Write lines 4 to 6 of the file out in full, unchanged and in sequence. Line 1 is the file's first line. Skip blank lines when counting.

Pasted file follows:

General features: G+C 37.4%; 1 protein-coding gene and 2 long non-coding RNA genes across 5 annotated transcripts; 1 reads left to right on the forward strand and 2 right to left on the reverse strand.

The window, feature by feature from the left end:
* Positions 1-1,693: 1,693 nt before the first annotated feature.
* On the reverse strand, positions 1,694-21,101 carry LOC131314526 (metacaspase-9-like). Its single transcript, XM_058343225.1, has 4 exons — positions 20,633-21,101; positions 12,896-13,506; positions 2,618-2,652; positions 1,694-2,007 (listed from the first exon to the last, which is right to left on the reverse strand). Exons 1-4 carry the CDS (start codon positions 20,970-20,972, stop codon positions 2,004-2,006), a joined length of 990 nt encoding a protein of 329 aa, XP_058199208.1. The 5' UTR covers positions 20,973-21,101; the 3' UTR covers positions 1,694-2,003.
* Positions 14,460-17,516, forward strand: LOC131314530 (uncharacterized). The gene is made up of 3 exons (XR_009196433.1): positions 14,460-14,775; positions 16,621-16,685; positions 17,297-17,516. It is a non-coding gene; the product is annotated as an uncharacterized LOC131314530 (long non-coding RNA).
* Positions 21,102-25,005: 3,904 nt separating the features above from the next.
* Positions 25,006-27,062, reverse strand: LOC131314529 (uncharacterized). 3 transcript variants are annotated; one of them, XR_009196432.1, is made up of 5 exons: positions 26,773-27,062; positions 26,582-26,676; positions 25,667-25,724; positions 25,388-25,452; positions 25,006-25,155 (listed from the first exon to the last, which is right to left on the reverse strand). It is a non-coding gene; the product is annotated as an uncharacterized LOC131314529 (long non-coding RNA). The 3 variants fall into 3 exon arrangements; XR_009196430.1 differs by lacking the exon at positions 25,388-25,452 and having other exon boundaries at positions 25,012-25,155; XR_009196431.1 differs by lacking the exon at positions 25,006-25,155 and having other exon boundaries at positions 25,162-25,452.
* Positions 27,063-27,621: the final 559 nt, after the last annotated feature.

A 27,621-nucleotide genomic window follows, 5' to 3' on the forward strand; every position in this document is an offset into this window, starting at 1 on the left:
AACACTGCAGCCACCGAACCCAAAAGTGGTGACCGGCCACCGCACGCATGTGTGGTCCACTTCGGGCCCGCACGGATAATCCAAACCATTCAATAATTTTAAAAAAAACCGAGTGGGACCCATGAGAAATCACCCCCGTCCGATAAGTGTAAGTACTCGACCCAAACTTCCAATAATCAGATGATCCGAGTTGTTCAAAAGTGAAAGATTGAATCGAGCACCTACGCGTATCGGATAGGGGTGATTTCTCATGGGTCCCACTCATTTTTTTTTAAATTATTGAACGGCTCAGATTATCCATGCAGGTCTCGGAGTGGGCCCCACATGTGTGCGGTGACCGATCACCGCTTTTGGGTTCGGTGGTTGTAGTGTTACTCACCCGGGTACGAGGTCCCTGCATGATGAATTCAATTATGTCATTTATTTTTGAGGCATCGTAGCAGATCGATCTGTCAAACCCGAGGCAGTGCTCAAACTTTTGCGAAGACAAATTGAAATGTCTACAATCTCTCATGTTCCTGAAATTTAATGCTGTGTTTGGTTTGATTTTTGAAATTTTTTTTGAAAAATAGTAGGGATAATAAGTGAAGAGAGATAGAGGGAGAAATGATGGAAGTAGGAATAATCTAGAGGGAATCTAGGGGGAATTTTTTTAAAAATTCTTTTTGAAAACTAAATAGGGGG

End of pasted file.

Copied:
* On the reverse strand, positions 1,694-21,101 carry LOC131314526 (metacaspase-9-like). Its single transcript, XM_058343225.1, has 4 exons — positions 20,633-21,101; positions 12,896-13,506; positions 2,618-2,652; positions 1,694-2,007 (listed from the first exon to the last, which is right to left on the reverse strand). Exons 1-4 carry the CDS (start codon positions 20,970-20,972, stop codon positions 2,004-2,006), a joined length of 990 nt encoding a protein of 329 aa, XP_058199208.1. The 5' UTR covers positions 20,973-21,101; the 3' UTR covers positions 1,694-2,003.
* Positions 14,460-17,516, forward strand: LOC131314530 (uncharacterized). The gene is made up of 3 exons (XR_009196433.1): positions 14,460-14,775; positions 16,621-16,685; positions 17,297-17,516. It is a non-coding gene; the product is annotated as an uncharacterized LOC131314530 (long non-coding RNA).
* Positions 21,102-25,005: 3,904 nt separating the features above from the next.